While at a distance of 2100 kilometers, they conducted a thorough search for satellites in the space around Ryugu, both for science and for spacecraft safety. Ryugu's gravity is small, so its gravitational influence (its Hill sphere) extends only out to 90 kilometers' altitude. No satellites were found, ruling out the existence of satellites larger than 50 centimeters in diameter. As they approach the asteroid, they'll continue doing hazard searches to make sure the space around the asteroid is safe for space flight; they'll have to perform another search before getting closer than 50 kilometers, where hazards could've been hiding in Ryugu's glare during the previous search.

On June 7, Hayabusa2 pointed its thermal infrared imager at Ryugu for 8 hours (from 08:30 to 16:30), taking 37 images. The double-humped light curve they measured matched Earth-based estimates of Ryugu's rotation rate of about 7.6 hours. As Hayabusa2 approaches, they'll refine the rotation rate.

The current plan for Hayabusa2 activities is as follows, with all future dates being subject to change:

EventDate (JST)Range to
Ryugu (km)
Ion engine operation ends 3 Jun 2018 3100 Complete
Asteroid approach begins, enter optical-radio combined navigation phase 3 Jun 2018 3100 Complete
Trajectory correction maneuver 1 (rel. speed now 2.35 m/s) 8 Jun 2018 1900 Complete
Trajectory correction maneuver 2 (rel. speed now 2.1 m/s) 11 Jun 2018 1320 Complete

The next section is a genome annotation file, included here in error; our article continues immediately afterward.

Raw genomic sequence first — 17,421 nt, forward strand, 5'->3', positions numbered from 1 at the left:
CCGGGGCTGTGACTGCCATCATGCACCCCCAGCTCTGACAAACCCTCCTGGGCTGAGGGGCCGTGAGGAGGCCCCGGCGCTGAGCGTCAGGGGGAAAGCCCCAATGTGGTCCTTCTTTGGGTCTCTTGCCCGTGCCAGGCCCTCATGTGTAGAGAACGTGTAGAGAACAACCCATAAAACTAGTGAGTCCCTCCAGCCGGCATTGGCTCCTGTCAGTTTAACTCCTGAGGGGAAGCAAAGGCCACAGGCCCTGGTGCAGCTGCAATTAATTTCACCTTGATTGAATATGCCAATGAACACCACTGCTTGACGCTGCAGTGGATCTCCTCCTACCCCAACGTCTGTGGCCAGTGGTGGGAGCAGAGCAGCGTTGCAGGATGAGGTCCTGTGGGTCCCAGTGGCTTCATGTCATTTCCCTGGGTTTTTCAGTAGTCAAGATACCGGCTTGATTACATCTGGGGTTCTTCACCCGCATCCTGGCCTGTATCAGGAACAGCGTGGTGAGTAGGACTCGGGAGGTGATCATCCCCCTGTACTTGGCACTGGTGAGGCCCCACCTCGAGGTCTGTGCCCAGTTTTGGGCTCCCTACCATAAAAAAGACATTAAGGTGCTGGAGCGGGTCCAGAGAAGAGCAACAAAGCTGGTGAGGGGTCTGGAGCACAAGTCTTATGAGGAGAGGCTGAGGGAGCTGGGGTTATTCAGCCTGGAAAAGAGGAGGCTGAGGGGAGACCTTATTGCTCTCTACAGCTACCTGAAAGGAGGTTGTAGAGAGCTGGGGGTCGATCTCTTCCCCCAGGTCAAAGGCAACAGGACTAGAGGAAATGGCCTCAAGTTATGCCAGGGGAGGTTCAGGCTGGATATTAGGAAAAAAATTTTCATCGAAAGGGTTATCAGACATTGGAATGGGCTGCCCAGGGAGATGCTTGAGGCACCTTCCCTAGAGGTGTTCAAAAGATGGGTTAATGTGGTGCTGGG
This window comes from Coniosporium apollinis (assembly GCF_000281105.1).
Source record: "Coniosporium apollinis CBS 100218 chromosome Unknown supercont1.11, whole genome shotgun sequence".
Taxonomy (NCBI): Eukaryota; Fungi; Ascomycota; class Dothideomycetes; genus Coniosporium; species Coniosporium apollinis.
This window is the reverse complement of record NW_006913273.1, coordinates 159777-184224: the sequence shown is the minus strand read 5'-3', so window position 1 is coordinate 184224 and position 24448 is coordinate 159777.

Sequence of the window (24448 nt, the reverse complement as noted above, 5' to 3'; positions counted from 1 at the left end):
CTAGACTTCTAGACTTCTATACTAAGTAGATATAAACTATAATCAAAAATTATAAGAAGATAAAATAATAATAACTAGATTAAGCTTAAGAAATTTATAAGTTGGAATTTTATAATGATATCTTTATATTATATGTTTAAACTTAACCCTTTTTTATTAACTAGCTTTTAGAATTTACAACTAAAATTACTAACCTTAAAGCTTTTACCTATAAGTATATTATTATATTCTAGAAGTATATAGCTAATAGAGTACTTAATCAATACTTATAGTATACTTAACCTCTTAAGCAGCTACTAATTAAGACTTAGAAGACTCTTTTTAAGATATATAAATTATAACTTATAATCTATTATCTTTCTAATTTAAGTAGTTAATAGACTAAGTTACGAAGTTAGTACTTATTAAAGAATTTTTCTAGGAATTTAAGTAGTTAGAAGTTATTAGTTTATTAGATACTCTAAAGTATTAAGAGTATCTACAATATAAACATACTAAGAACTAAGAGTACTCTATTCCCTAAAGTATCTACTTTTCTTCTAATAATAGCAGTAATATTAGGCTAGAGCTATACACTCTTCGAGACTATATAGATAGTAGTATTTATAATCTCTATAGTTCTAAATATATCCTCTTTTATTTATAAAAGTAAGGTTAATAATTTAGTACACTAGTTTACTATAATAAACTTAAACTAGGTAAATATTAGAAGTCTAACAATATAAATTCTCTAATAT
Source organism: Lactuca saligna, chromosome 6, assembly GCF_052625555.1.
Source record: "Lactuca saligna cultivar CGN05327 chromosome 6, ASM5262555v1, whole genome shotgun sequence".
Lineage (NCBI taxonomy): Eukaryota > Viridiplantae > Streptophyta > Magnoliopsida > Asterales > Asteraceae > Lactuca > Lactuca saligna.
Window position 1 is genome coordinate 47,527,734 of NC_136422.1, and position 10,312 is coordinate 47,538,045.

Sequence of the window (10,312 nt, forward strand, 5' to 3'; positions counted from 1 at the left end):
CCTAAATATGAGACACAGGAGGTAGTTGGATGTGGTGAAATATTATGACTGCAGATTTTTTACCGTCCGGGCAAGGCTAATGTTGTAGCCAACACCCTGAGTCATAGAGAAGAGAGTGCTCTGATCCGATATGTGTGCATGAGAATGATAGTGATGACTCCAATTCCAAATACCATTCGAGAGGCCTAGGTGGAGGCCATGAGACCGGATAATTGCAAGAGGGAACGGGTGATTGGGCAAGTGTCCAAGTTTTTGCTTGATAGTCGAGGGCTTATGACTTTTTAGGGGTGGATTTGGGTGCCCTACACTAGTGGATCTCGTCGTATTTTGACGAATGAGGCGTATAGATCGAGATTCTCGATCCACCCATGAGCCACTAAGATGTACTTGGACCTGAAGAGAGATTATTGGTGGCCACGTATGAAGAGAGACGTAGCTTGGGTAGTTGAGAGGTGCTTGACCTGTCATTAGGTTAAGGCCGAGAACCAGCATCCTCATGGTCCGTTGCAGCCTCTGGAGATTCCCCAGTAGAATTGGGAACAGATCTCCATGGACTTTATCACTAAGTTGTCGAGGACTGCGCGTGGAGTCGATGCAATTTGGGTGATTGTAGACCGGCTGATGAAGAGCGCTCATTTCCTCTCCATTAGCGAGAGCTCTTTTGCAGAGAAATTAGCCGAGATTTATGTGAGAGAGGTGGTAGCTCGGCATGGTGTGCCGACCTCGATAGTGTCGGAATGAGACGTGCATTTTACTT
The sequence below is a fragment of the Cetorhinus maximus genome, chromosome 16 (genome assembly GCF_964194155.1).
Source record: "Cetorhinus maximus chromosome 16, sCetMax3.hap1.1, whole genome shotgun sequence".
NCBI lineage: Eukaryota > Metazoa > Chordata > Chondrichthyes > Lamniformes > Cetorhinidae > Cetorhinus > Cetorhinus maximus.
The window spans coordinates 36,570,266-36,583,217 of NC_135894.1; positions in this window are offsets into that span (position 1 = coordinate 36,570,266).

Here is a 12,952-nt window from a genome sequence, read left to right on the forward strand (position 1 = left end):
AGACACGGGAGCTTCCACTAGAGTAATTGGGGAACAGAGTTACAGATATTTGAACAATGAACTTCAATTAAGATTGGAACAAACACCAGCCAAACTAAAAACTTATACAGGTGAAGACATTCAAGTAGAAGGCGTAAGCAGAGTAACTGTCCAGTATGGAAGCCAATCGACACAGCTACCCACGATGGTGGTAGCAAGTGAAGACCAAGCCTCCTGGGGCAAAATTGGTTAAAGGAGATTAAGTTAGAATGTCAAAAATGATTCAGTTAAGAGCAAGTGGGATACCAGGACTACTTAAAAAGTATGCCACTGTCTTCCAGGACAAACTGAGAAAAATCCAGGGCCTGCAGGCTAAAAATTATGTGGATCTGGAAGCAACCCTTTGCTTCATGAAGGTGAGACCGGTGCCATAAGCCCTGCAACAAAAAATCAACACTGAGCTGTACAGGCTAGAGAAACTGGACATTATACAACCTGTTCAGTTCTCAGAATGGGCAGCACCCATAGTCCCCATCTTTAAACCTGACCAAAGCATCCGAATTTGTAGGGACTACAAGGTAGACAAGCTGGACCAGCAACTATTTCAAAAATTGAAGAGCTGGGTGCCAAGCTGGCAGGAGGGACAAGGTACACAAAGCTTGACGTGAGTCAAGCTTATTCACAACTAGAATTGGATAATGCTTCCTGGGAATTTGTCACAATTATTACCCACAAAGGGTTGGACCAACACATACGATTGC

Trajectory correction maneuver 3 (rel. speed now 1.7 m/s) 14 Jun 2018 750 Complete
Trajectory correction maneuver 4 (rel. speed now 1.3m/s) 15 Jun 2018 470 Complete
Trajectory correction maneuver 5 (rel. speed now 0.7 m/s) 18 Jun 2018 220 Complete
Trajectory correction maneuver 6 (rel. speed now 0.4 m/s) 20 Jun 2018 110 Complete
Trajectory correction maneuver 7 22 Jun 2018    
Trajectory correction maneuver 8 24 Jun 2018    
Trajectory correction maneuver 9 26 Jun 2018    
Ryugu arrival 27 Jun 2018 20  
Medium altitude observations #1 end July 2018 5  
Descent to measure gravity August 2018 1  
Touchdown operation & rover deployment #1 Sep-Oct 2018    
Solar conjunction Nov-Dec 2018    
Medium altitude observations #2 January 2019 5  
Touchdown operation #2 February 2019    
Impactor & crater generation Mar-Apr 2019    
Touchdown operation #3 Apr-May 2019    
Rover deployment #2 July 2019    
Remain near asteroid Aug-Nov 2019    
Depart asteroid Nov-Dec 2019    

JAXA also announced a schedule for future press briefings on July 19, August 2, and August 23.

Finally, here's a fun new way to keep on top of Hayabusa2: an aggregated browser feed of multiple information sources assembled by user mcmcmc.

Ryugu from 100 km

JAXA, University of Tokyo, Koichi University, Rikkyo University, Nagoya University, Chiba Institute of Technology, Meiji University, University of Aizu and AIST.

Ryugu from 100 km
This image of Ryugu was as captured by Hayabusa2's ONC-T (Optical Navigation Camera - Telescopic) on June 20 from a distance of about 100 kilometers.

Read more: asteroid 162173 Ryugu, Hayabusa2, mission status, asteroids

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Emily Lakdawalla

Solar System Specialist for The Planetary Society
Read more articles by Emily Lakdawalla